Purinergic P1 Receptors
adenosines
Molecular Dynamics Simulation
Conformations
Molecular dynamics
Conformation
Ligands
molecular dynamics
Receptor
ligands
Computer simulation
Caffeine
simulation
G Protein
Mutation
Proteins
Adenosine
G-Protein-Coupled Receptors
mutations

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title = "Molecular dynamics simulations reveal initial structural and dynamic features for the A 2AR as a result of ligand binding",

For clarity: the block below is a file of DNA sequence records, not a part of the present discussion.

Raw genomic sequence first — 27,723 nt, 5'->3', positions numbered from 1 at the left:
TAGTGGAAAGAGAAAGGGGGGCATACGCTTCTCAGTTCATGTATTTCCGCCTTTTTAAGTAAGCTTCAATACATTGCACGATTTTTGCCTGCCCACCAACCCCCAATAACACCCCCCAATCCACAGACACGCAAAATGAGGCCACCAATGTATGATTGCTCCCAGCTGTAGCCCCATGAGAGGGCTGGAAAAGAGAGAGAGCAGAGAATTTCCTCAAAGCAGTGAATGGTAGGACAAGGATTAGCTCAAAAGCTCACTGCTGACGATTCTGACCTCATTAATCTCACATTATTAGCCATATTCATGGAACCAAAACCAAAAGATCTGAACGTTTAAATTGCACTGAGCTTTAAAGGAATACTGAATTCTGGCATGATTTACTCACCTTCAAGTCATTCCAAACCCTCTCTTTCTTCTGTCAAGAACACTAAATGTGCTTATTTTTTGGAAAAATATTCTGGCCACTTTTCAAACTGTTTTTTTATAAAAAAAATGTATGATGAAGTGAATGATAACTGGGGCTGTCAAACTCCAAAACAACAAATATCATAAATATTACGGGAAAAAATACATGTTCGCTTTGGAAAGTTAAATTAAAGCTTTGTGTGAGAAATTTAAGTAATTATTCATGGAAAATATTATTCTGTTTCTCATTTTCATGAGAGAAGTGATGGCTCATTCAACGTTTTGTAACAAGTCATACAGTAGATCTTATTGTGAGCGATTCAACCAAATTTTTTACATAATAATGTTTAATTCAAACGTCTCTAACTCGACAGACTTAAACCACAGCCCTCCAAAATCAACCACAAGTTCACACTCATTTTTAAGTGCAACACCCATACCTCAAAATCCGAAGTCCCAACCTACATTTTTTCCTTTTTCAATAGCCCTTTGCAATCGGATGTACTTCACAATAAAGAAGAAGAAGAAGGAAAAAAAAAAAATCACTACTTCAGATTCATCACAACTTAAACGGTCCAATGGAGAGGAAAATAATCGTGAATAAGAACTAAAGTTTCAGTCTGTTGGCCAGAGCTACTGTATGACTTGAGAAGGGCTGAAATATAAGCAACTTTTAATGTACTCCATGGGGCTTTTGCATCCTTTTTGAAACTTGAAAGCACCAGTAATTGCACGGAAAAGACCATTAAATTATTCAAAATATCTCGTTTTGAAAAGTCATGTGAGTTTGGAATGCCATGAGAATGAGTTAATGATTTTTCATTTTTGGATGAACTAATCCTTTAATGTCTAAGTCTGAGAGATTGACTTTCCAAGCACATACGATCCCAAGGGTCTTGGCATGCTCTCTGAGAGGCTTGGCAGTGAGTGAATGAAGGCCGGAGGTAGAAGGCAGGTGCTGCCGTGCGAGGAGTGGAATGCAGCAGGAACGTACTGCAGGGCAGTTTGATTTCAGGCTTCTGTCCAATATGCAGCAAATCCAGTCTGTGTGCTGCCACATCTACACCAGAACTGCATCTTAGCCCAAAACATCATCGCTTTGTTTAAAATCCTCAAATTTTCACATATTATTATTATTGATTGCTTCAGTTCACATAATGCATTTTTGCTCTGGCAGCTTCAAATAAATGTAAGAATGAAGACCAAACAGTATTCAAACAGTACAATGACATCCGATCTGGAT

abstract = "G-protein-coupled receptors (GPCRs) are membrane proteins that have a wide variety of physiological roles. Adenosine receptors belong to the GPCR family. Adenosine receptors are implicated in many physiological disorders, such as Parkinson's disease, Huntington's disease, inflammatory and immune's disease and many others. Interestingly, crystal structures of the active and inactive conformations of the A2-subtype adenosine receptor (A2AR) have been solved. These two structures could be used to get insights about the conformational changes that occur during the process of activation/inactivation processes of this receptor. Therefore, two ligand-free simulations of the native active (PDB code: 3QAK) and inactive (PDB code: 3EML) conformations of the A2AR and two halo-simulations were carried out to observe the initial conformational changes induced by coupling adenosine to the inactive conformation and caffeine to the active conformation. Furthermore, we constructed an A2AR model that contained four thermostabilising mutations, L48A, T65A, Q89A and A54L, which had previously been determined to stabilise the bound conformation of the agonist, and we ran molecular dynamics simulations of this mutant to investigate how these point mutations might affect the inactive conformation of this receptor. This study provides insights about the initial structural and dynamic features that occur as a result of the binding of caffeine and adenosine in the active and inactive A2AR structures, respectively, as well as the introduction of some mutations on the inactive structure of the A2AR. Moreover, we provide useful and detailed information regarding structural features such as toggle switch and ionic lock during the activation/inactivation processes of this receptor. {\circledC} 2013 {\circledC} 2013 Taylor & Francis.",